Biola University Newsletter: New Cutting Edge Media Production Center Puts Biola on the Top (2008)

Thursday, November 13, 2008

After more than $2.2 million worth of renovation, Biola’s ambitious Media Production Center is ready for lights, cameras and plenty of action.

The center — a state-of-the-art home away from home for students in the University’s film and journalism programs — is currently in the process of being outfitted with cutting-edge equipment that will greatly enhance students’ preparation for 21st century careers in the media industry.

When completed, the center will be a place for filming and editing newscasts, teleconferencing with journalists across the nation, designing magazines and public-relations materials, and creating top-notch student films.

Doug Tarpley, dean of fine arts and communication, said the facility will play a vital role in helping Biola provide the next generation of Christian filmmakers and journalists with both a strong academic foundation and real-world professional training.

“This production center helps us fulfill the second part of that equation,” Tarpley said. “It is absolutely critical to provide students with an excellent experience with cutting-edge equipment in an environment that reflects the professional world.”

Over the summer, work crews completed an extensive remodeling of the existing facility, making room for a new television news studio, a convergent newsroom, a film equipment-storage room and a lobby.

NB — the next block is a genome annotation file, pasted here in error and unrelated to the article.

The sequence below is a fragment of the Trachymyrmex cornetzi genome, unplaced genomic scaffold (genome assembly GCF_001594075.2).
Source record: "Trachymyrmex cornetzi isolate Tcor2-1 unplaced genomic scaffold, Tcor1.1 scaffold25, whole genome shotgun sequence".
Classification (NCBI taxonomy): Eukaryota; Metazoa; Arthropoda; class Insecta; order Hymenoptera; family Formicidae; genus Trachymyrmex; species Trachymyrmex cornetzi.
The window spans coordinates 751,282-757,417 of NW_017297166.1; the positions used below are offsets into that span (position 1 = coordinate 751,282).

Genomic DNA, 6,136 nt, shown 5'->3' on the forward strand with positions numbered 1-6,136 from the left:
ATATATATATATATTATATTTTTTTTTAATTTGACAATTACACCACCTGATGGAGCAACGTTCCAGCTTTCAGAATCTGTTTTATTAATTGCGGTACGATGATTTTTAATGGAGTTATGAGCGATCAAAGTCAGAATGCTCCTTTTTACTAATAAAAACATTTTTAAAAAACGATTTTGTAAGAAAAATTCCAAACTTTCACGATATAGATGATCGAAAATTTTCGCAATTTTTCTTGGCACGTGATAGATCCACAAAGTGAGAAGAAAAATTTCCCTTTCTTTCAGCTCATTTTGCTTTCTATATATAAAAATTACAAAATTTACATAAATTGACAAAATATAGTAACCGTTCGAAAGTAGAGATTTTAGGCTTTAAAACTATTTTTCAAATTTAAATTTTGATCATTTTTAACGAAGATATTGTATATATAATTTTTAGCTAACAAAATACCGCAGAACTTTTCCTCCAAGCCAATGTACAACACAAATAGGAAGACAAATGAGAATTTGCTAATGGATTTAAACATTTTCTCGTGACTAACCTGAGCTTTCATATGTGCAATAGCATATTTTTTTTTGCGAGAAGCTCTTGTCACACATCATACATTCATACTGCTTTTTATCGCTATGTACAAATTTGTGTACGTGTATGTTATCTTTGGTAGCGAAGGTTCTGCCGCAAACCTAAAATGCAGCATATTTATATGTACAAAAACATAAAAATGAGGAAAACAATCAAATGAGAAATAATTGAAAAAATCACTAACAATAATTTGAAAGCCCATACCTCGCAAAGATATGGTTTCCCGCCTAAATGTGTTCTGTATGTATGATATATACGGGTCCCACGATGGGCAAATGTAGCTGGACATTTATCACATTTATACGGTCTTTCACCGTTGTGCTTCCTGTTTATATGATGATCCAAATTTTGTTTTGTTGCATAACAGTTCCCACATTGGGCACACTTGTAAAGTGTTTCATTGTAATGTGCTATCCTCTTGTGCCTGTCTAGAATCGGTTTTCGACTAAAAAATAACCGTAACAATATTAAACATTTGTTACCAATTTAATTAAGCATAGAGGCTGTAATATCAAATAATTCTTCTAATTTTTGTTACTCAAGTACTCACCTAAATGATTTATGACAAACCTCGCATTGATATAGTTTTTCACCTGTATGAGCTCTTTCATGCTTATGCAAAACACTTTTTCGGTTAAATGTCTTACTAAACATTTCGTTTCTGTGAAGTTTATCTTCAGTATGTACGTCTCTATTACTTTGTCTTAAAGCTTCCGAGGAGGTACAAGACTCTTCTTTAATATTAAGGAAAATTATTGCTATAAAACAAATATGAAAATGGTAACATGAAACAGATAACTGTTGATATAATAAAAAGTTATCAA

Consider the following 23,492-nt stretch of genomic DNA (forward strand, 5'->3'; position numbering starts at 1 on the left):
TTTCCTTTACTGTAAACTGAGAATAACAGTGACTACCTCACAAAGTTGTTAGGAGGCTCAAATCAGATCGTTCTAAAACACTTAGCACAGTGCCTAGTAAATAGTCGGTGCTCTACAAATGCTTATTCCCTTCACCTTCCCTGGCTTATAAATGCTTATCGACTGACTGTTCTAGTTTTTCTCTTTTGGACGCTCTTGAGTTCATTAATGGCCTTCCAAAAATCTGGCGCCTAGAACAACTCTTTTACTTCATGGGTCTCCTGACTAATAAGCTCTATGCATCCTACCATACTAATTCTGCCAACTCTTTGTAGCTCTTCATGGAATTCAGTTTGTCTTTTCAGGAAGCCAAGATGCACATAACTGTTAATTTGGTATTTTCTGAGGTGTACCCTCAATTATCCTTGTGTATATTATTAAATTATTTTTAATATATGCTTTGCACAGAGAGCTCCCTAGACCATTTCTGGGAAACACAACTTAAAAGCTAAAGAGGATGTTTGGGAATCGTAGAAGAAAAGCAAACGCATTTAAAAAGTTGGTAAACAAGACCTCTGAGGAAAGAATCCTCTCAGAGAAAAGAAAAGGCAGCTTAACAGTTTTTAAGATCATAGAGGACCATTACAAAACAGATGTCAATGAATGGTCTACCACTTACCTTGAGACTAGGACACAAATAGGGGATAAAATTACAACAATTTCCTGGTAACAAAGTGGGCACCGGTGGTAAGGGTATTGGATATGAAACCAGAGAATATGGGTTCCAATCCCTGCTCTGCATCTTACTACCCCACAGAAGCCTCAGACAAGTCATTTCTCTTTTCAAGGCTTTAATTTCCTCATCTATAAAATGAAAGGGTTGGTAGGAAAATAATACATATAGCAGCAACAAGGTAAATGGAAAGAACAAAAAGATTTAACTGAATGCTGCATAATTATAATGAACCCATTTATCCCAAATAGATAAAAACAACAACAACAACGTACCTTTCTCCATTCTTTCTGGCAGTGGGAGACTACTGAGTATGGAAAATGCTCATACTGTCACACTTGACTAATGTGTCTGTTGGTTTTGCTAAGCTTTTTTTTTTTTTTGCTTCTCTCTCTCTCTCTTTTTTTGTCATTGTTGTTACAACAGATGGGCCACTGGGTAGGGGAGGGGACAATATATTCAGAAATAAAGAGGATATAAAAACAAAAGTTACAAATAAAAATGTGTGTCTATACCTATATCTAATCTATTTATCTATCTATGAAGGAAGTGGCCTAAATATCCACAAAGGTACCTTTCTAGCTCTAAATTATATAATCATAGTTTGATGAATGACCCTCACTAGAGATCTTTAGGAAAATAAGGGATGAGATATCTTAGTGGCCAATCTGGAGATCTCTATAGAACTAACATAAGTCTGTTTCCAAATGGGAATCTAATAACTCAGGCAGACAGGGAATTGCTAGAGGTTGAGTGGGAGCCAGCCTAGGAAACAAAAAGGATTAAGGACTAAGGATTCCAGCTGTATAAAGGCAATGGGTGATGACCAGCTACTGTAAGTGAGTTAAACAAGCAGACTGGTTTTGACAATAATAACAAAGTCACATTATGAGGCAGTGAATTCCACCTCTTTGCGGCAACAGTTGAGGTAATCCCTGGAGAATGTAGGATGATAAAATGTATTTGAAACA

With that skeleton in place, the focus shifted to filling the interior with equipment.

This fall, the University installed a professional news desk, cameras, teleprompters and lights — thanks to generous donations totaling more than $300,000.

Another $400,000 to $500,000 is still needed to purchase computers, computer monitors, software and additional equipment, Tarpley said. All the upgrades will total about $3 million.

Biola previously received more than $1 million for the center from the estate of Joanne and Pepito Perez.  

Earlier this year, an anonymous donor contributed an additional $1 million toward the project.

Already, Biola is the flagship school for film programs in the Council for Christian Colleges & Universities, Tarpley said. He said he believes the production center will play a role in helping Biola become a leader in visual communication, broadcast and print journalism programs.

Unlike some programs, Biola doesn’t just give students the technical skills necessary to create films or produce news stories, but also offers the broad academic background, critical thinking skills and ethical foundation that Christian filmmakers and journalists need, he said.

“It’s not enough to know which buttons you push to do a newscast or what the perfect lighting is for a scene in a film,” he said. “At some point, you have to ask the question, ‘Why am I doing this? What is my contract with the culture? How am I trying to impact people?”

The need for more of these well-trained Christians to help influence culture through the entertainment media and information media is great, he said.

“The call to be a Christian filmmaker or journalist is a sacred calling,” Tarpley said. “It is every bit as sacred as a calling to be a minister or a missionary.”

Written by Jason Newell, Biola Magazine Editor.


Biola University,

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